The government, with financial and logistical support from UNHCR, provided a special security force to guard the new camps and launched a public information campaign that encouraged local residents to welcome the relocated refugee population. Some refugees negotiated with local residents to acquire farmland. Aid workers specially marked some 17,000 trees against cutting for firewood to protect the environment near the new camps.
Despite improved security offered by the relocation, refugees struggled to adapt. The new camps were isolated from major markets, and government rules restricted the refugees' mobility, hindering their ability to engage in commerce. Violence erupted between refugees and police at one camp in June, resulting in serious injuries to six police and the arrest of more than 120 refugees.
Most aid programs in the border area remained suspended during the second half of the year because of lingering security concerns and UNHCR's desire to encourage more refugee movement toward new camps farther inland. Refugees on the border had access, however, to a food-for-work program and received help in reconstructing their homes. UNHCR protection officers conducted occasional assessment trips to monitor refugees' security in the border region.
"UNHCR remains concerned about the security and safety of refugees and staff in Guinea," a UNHCR report acknowledged in September.
At year's end, about 55,000 Sierra Leonean refugees lived in the new camps, and an estimated 45,000 refugees remained along the Guinea-Sierra Leone border, according to UNHCR.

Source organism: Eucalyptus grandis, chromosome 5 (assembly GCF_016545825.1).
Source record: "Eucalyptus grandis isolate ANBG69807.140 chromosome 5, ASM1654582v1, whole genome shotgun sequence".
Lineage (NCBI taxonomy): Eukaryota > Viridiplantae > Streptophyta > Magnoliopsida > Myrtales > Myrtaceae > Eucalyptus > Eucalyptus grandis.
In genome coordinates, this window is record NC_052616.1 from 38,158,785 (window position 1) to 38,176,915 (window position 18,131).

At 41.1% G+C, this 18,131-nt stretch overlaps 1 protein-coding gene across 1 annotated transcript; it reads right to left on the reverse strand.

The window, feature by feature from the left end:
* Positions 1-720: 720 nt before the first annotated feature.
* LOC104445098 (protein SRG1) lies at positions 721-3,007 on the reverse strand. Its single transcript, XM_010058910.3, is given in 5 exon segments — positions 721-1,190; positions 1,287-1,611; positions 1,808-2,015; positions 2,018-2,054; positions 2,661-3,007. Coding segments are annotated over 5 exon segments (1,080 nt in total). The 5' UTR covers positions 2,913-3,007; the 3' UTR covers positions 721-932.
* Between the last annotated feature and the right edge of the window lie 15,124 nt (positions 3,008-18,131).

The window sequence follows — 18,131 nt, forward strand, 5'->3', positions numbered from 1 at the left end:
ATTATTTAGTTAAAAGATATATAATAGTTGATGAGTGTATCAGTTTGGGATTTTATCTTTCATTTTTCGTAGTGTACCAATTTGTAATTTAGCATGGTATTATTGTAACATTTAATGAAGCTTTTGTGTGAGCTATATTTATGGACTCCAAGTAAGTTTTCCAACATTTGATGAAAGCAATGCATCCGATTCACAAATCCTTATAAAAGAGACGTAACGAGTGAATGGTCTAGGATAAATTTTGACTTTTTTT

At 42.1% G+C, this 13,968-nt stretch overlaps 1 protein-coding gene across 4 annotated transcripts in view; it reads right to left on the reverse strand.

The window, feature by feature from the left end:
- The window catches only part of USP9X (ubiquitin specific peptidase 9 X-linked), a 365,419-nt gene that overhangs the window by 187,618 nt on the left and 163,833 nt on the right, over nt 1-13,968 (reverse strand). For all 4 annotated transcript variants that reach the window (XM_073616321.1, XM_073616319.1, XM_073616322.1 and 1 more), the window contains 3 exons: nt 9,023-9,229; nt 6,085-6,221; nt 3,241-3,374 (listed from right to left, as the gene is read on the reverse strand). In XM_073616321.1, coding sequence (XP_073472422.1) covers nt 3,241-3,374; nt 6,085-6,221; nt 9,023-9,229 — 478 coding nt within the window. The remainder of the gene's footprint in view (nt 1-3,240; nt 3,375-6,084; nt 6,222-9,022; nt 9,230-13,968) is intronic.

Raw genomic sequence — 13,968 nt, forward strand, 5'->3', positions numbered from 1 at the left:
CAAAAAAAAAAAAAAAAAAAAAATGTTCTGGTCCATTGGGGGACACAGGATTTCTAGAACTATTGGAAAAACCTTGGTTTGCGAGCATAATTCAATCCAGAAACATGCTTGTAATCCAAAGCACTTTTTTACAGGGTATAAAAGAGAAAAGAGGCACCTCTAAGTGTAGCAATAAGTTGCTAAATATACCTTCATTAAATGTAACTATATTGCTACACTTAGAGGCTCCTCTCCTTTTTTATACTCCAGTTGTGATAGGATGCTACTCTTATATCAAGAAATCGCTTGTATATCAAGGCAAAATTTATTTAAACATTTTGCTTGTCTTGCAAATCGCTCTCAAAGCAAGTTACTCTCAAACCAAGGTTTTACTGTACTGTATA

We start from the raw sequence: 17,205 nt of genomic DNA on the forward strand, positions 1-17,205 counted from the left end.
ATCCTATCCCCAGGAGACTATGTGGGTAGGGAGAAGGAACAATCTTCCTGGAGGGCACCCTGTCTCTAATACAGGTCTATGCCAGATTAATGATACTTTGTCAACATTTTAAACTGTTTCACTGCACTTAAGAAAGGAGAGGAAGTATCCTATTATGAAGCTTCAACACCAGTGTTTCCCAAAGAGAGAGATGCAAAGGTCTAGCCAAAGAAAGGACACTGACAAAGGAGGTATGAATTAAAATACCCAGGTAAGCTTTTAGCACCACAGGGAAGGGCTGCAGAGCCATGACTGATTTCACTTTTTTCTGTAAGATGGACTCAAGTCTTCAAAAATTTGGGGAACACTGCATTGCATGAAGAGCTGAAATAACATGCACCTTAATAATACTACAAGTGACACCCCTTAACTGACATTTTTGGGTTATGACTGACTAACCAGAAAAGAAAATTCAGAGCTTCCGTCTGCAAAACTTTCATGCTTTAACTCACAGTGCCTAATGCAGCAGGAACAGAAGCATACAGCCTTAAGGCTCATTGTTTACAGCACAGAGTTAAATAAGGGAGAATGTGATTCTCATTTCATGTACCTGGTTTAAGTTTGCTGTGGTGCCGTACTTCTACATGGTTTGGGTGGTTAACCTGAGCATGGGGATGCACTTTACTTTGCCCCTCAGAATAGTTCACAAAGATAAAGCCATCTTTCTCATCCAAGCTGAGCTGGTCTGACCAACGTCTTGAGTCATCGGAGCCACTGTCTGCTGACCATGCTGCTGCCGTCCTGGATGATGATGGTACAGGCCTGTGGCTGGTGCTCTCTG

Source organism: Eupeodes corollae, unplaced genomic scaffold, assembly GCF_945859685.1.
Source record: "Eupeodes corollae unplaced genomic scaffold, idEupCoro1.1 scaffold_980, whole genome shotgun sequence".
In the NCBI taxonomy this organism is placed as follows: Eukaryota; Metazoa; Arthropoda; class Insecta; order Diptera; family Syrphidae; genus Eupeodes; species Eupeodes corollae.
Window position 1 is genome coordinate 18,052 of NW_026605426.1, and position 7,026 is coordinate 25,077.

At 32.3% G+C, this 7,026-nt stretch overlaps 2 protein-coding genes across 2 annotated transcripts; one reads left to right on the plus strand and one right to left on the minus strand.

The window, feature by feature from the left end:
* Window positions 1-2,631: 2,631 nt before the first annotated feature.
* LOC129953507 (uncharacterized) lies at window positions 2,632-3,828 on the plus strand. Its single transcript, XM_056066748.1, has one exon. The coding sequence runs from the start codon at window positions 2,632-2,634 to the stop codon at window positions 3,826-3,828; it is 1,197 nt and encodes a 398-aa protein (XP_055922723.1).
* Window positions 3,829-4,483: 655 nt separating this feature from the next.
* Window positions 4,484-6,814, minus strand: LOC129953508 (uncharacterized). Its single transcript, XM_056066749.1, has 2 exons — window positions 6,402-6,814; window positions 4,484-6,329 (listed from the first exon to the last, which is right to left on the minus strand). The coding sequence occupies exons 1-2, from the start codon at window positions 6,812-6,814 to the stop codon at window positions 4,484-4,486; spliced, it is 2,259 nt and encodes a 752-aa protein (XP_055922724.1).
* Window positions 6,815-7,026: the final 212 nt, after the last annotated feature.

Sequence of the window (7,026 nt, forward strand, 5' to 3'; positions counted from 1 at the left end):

Sierra Leonean Refugees: Repatriation
Approximately 70,000 or more Sierra Leonean refugees repatriated during 2001 in response to dangers in Guinea and increased hostility toward the refugee population from Guinean authorities and some local residents.
UNHCR and other humanitarian organizations found themselves in the awkward position of helping refugees repatriate to Sierra Leone even though aid workers considered Sierra Leone dangerous because of continued warfare there. After much internal debate, UNHCR refused to "promote" refugees' return to Sierra Leone, but agreed to "facilitate" the repatriation of refugees who insisted on departing Guinea.
The situation was complicated by the fact that up to 90 percent of all Sierra Leonean refugees in Guinea originated from rebel-controlled areas of Sierra Leone – that country's most dangerous region.
Some 30,000 to 50,000 refugees repatriated with help from UNHCR, the International Organization for Migration, and other agencies, according to various reports. Tens of thousands of others repatriated spontaneously, without direct help from aid workers in Guinea.
Many refugees fled from their long-time homes in the border region to the Guinean capital, Conakry, where they boarded boats to travel along the coast to the Sierra Leonean capital, Freetown. Some 10,000 repatriated overland directly into rebel-controlled areas of Sierra Leone, Human Rights Watch reported.
Refugees attempting to reach repatriation centers in Guinea commonly encountered harassment at scores of highway checkpoints erected by Guinean soldiers and militia early in the year. Many refugees were forced to pay bribes to continue their journey, and 11 refugees died in detention in Guinea in late 2000 and early 2001, according to Human Rights Watch.